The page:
Five Steps to Prepare for COVID-19
Infectious disease experts say most cases of COVID-19 are mild to moderate, like the common cold. But it can be more severe in older adults and people with chronic health conditions. There are simple steps you can take to help protect yourself and your family.
#1 – Make a plan – Create a plan for school, work and home.
Make a list of organizations that can help if you become sick.
Join a neighborhood website or social media page to stay updated on the latest news in your area.
Create a care plan for at risk family members, such as older people and people with chronic health conditions.
#2 – Prepare as you would for a winter storm
There is no need to buy large quantities of supplies. But, it’s good idea to pick up a few extra items each time you go to the market or pharmacy. That way, you’re prepared and can avoid crowds.
Pick up some extra foods like canned goods, dry pasta, and peanut butter.
Have soap, hand sanitizer, tissues, and fever reducers like acetaminophen or ibuprofen on hand.
#3 Get ready for possible changes in daily schedules
At school: Make plans to care for your children if schools are closed temporarily. Just like you would for snow days. Make plans for alternate after-school care in case they are closed temporarily.
At work: Ask to work from home or take leave if you or someone in your household gets sick, or if your child’s school is temporarily closed.
#4 – Stay informed
Stay connected on your state and local health department’s social media pages and websites for timely and accurate COVID-19 information.
Accurate and up-to-date information is available from the State Health Department at https://phpa.health.maryland.gov/Pages/Novel-coronavirus.aspx, and the U.S. Centers for Disease Control and Prevention’s website and social media platform at www.coronavirus.gov
If you decide to attend a public event, practice good health habits:
Try to keep at least 6 feet of distance between you and others at the event.
Avoid close contact, such as shaking hands, hugging, and kissing.
Wash hands often or use a hand sanitizer when soap and water are not available.
Avoid surfaces that are touched often, such as doorknobs and handrails.
#5 – Prevent the spread of colds, flu, and COVID-19 Everyone should:
Stay home when you are sick.
Wash your hands often with soap and water for at least 20 seconds, especially before you eat.
Cover your cough and sneezes with a tissue and discard in a closed container.
Clean frequently touched surfaces and objects.
Avoid close contact with people who are sick.
For people who are sick:
If you have a fever, stay home for at least 24 hours after the fever is gone without the use of fever-reducing medicines, such as acetaminophen.
Keep sick household members away from others.
Use soap and water, bleach and-water solution, or EPA-approved household products. You can make your own cleanser with a mixture of 1 cup of liquid unscented chlorine bleach in 5 gallons of water.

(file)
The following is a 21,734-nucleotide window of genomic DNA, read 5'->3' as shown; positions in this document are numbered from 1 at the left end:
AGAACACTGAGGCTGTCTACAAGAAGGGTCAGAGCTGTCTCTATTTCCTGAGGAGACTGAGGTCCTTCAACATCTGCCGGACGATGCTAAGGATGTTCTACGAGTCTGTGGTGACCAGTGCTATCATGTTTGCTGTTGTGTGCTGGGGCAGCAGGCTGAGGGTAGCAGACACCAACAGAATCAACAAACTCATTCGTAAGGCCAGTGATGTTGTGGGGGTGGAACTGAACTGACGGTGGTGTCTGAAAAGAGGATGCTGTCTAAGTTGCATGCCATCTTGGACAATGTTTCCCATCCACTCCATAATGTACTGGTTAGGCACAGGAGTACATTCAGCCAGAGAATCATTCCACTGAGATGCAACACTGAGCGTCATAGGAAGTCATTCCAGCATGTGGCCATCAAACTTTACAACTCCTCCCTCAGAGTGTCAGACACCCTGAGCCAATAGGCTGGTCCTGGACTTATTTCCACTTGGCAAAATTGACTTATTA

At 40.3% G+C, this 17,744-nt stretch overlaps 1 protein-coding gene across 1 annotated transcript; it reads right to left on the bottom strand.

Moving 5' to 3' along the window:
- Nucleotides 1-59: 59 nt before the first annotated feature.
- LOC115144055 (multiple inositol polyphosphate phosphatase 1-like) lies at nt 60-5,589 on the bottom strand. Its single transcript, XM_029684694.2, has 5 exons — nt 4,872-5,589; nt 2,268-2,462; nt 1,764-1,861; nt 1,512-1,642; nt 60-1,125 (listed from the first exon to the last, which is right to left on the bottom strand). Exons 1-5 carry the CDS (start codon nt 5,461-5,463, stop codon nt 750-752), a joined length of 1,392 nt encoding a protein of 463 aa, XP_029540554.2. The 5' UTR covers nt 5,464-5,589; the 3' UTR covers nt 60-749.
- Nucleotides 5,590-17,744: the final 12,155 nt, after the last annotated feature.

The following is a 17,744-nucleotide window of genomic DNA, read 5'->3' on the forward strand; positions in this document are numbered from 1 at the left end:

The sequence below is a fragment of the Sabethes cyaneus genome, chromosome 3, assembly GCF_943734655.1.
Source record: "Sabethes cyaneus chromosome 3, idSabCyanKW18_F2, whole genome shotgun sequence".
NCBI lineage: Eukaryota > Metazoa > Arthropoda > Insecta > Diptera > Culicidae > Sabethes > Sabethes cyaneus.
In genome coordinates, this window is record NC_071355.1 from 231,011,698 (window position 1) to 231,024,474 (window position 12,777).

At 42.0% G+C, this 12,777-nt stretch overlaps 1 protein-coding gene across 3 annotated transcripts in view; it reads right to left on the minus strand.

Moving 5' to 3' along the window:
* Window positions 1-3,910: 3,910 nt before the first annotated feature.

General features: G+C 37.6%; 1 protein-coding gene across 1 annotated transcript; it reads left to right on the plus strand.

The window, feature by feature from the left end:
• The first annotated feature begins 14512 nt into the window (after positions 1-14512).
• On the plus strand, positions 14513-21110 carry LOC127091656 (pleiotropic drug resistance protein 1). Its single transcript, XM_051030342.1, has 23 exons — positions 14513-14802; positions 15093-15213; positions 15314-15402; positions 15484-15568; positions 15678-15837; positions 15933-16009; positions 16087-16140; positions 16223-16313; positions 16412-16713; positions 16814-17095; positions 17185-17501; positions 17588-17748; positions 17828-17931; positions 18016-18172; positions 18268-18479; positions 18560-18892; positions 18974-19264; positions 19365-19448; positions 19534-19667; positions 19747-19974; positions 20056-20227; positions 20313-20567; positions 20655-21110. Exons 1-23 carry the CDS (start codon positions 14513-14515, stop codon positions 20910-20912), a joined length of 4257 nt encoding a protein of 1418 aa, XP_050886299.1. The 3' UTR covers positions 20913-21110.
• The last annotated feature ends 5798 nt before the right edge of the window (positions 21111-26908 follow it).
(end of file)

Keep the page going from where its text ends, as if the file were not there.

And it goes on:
Avoid sharing personal items.
Anyone at high risk for complications should talk to their health care provider for more information.
What is COVID-19?
COVID-19 is a disease caused by a respiratory virus first identified in Wuhan, Hubei Province, China in December 2019. COVID-19 a new virus that hasn’t caused illness in humans before. Worldwide, COVID-19 has resulted in thousands of human infections, causing illness and in some cases death. Cases have spread to countries throughout the world, with more cases reported daily.
Has COVID-19 spread to the U.S.?
COVID-19 has spread to the United States and has caused some people to become ill, and in severe cases, deaths. While most of the confirmed cases have been from people who have traveled internationally to countries with a lot of cases of COVID-19, there has been some community spread reported in the U.S. “Community spread” means people have been infected with the virus in an area, including some who are not sure how or where they became infected.
What is the risk to the public right now?
It is likely that at some point, widespread transmission of COVID-19 in the United States will occur. Experts expect that the coming weeks and months, we can expect to see more cases in the U.S. and worldwide. Community spread is how the common cold and flu are transmitted — meaning people catch it from each other while going about their daily lives. Reported community spread of COVID-19 in 2 parts of the U.S. raises the level of concern about the immediate threat for the affected communities.
Does anyone in Maryland have this new virus now?
Yes, Maryland currently has confirmed cases of COVID-19. On March 5, Gov. Hogan declared a state of emergency to further mobilize all available state resources. The declaration officially authorized and directed the MDH and the Maryland Emergency Management Agency (MEMA) to ramp up coordination among all state and local agencies. The declaration also enables MDH and MEMA to fast-track coordination with our state and local health departments and emergency management teams.
Up-to-date information about testing and case counts in Maryland are available at health.maryland.gov/coronavirus. The page is updated daily.
Who is at risk right now? Currently, people are at risk who:
Recently traveled to geographic areas of concern
Have close, personal contact with a person diagnosed with COVID-19
Care for people with COVID-19
How does COVID-19 spread?
COVID-19 is thought to be able to spread like the cold or flu through:
Coughing and sneezing, which creates respiratory droplets
Close personal contact, such as touching or shaking hands
Touching an object or surface with the virus on it
What are the symptoms of COVID-19?
Shortness of breath
In more severe cases, pneumonia (infection in the lungs)
What should I do if I think I am sick with COVID-19?